I had a friend named Bob.
We were at the same church together in my university days and he led the group where we studied the Bible and gave each other moral support. Bob was a great listener and encourager. On several occasions, he told me of an insight that he had about me and my character. These insights showed how much he paid attention to me – and his care and concern for me as a fellow human being.
One day, Bob told me that he had imagined a picture of a sea of balls. They all had sad faces, except one. One had a broad, beaming smile – and that was me.
A couple years later, I found this image online.
I know that Bob has imagined this on his own – but it must be a true insight to something in this life, because I have seen a couple versions of this picture online since then. I had a friend Bob. I say this in past tense, because he moved to a different town. However, I bumped into him at an event this year, and the first thing he did was give me a great big hug.
I have a friend called Penny.
Penny is an encourager. She is also great at giving gifts, such as my SodaStream machine. One day she looked at my fridge and said, “I’m going to give you a SodaStream for your birthday and Christmas presents this year.” And she went on to tell me the benefits to my health and the environment. Like Bob, she is a caring friend.
This week, I attended a film screening that Penny had organised as part of her work. Before the day, she sent me a message, “I have a gift for you.”
The idea of receiving a gift excited me, because I have identified the giving and receiving of gifts as a way I show different kinds of love. And I looked forward to the night of the screening.
When I arrived at the registration table, Penny quickly greeted me then said, “Close your eyes, Jonathan!” I did so, and I felt something soft in my hand.
I opened my eyes, and it was a tie. Penny asked me to look closer and I could see that it was a tie with colourful VeggieTales characters on it. Penny knows that I am a big VeggieTales fan, and I said, “I’ve never owned a VeggieTales tie!”
“That is a very special tie,” Penny said. I know her well enough to know that this meant there was a story behind this.
A few minutes later, I had a conversation with Penny’s cousin Bean, who told me the story.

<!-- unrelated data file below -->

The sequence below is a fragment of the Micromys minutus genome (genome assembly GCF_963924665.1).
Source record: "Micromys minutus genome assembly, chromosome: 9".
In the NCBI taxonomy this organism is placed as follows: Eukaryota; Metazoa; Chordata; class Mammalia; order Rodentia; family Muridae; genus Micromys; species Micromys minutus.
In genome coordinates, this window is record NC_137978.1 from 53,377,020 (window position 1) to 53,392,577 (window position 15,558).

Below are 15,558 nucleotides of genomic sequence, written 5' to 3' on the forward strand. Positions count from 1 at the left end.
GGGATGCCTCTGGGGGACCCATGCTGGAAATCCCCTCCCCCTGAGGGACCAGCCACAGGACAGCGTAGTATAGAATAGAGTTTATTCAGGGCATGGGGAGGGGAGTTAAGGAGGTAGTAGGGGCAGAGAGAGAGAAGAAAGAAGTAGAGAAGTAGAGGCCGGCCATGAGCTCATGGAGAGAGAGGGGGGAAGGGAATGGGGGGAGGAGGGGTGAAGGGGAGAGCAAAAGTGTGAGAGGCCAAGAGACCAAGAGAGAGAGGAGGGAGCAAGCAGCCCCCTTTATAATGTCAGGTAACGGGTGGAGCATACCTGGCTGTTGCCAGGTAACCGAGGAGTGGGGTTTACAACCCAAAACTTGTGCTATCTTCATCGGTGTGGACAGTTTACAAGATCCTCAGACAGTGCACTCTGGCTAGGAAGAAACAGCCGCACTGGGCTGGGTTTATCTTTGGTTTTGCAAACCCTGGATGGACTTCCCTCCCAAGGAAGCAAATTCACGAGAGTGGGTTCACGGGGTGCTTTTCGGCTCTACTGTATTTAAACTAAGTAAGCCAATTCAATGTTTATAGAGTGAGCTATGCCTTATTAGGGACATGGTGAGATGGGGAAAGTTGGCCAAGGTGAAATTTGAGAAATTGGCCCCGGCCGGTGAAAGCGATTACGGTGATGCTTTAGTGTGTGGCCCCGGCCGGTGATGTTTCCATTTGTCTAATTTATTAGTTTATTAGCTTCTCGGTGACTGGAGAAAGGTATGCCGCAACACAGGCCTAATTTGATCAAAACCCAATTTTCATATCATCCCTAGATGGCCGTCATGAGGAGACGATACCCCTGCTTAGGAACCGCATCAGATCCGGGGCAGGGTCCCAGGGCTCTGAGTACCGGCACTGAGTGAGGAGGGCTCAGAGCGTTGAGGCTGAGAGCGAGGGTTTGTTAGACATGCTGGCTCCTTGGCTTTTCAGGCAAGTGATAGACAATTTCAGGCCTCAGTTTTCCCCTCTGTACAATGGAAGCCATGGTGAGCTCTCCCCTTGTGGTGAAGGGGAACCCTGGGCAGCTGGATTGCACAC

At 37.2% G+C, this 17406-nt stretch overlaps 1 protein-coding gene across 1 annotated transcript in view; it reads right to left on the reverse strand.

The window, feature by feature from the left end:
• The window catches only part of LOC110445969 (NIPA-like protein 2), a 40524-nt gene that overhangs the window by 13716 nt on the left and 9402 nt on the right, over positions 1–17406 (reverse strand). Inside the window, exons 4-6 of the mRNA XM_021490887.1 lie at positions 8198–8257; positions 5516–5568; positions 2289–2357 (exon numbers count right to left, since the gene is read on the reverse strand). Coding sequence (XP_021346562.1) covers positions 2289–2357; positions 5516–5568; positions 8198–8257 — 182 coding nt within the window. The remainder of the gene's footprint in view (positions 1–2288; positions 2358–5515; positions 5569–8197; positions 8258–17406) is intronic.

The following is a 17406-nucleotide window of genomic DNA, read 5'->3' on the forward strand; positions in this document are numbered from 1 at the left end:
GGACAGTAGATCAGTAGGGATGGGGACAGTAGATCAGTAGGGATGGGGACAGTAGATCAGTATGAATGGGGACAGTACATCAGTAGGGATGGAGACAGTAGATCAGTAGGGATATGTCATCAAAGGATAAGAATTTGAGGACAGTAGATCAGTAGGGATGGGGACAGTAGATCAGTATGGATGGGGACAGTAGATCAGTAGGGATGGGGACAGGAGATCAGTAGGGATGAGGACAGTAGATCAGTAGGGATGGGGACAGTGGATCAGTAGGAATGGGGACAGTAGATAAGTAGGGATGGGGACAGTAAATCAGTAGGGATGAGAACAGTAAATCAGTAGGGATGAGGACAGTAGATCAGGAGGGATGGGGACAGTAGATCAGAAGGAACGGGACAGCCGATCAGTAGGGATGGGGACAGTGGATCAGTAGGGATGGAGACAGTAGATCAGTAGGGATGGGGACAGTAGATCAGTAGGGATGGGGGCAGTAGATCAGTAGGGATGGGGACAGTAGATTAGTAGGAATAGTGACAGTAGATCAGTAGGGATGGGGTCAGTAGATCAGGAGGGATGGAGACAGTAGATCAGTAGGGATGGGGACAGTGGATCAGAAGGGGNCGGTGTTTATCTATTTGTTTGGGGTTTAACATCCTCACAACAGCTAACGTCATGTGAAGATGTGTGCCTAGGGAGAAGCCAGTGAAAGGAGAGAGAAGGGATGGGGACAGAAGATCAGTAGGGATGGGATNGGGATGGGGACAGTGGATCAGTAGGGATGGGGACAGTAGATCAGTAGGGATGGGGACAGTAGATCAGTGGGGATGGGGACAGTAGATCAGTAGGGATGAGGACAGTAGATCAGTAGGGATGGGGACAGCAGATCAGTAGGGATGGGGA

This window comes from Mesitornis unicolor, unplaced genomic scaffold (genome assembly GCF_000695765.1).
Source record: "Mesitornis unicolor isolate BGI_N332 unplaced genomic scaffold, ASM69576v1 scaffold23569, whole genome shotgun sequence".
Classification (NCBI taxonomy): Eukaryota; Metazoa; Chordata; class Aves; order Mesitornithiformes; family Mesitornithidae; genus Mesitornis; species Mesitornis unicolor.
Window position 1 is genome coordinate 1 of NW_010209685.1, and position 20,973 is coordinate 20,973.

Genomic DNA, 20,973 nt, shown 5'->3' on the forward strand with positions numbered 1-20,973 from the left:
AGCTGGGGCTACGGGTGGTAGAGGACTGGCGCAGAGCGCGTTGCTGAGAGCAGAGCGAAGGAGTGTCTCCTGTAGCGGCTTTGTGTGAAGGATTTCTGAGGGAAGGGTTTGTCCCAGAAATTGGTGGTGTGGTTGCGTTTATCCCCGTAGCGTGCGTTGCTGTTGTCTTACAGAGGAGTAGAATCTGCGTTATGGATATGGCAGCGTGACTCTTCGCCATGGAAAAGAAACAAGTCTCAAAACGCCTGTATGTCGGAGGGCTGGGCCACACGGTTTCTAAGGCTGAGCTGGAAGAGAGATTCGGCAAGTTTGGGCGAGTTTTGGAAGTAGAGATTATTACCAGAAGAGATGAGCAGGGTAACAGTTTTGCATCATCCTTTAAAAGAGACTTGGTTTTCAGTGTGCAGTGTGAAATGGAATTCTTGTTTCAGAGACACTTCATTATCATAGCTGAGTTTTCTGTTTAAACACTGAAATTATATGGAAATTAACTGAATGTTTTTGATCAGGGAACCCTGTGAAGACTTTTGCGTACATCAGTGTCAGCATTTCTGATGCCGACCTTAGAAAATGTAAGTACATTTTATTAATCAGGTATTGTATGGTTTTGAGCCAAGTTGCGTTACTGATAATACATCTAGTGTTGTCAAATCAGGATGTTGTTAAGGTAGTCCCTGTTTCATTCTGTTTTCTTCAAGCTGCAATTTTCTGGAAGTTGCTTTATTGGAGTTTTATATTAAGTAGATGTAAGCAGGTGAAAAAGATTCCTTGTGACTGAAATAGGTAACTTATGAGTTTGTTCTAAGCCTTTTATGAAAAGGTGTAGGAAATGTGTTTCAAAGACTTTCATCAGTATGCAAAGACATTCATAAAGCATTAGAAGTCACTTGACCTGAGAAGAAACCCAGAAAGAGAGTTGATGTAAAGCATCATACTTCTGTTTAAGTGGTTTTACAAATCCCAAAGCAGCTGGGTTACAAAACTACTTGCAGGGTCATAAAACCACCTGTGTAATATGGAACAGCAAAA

Bean’s uncle passed away and some family members sorted out his things, including his neck ties. When they found this tie, someone said, “This tie is too cute and nice to give away. It would be best to pass it on to someone else.”
Penny visited the family house for dinner that week. She saw the tie and said, “VeggieTales! Jonathan would love that!” So, they planned to give it to me.
Another word on this tie. The character in the middle is called Lenny Carrot. He was a small character during the first few episodes of VeggieTales in the nineties, and he didn’t have a consistent voice actor. He was the brother of the more central character Laura Carrot. After a while, they stopped using the character. Laura has had two different brother characters since then, but none as endearing as squeaky-voiced Lenny. VeggieTales even gave a different vegetable the name Lenny in a short film about Leap Years, thereby condemning Lenny to the grave.
So you see, this tie is meaningful. To me, the message is: even if you are forgotten by most, you are not forgotten by all. The creator God still loves us and knows us, even when we feel nobody knows us, (like Lenny has been forgotten). As the old Spiritual goes, “Nobody knows the trouble I’ve seen. Nobody knows, but Jesus.”
I also noticed the similarity between this tie and the image that Bob got for me. And the juxtaposition of this makes me wonder, “Is it ok to be the one with the smile, and also the one with the more solemn face?” The answer is yes. I am learning that while happiness is a relief, it is fleeting. I am chasing after what is real.
You are not forgotten. Allow yourself to embrace the joy, and the melancholy.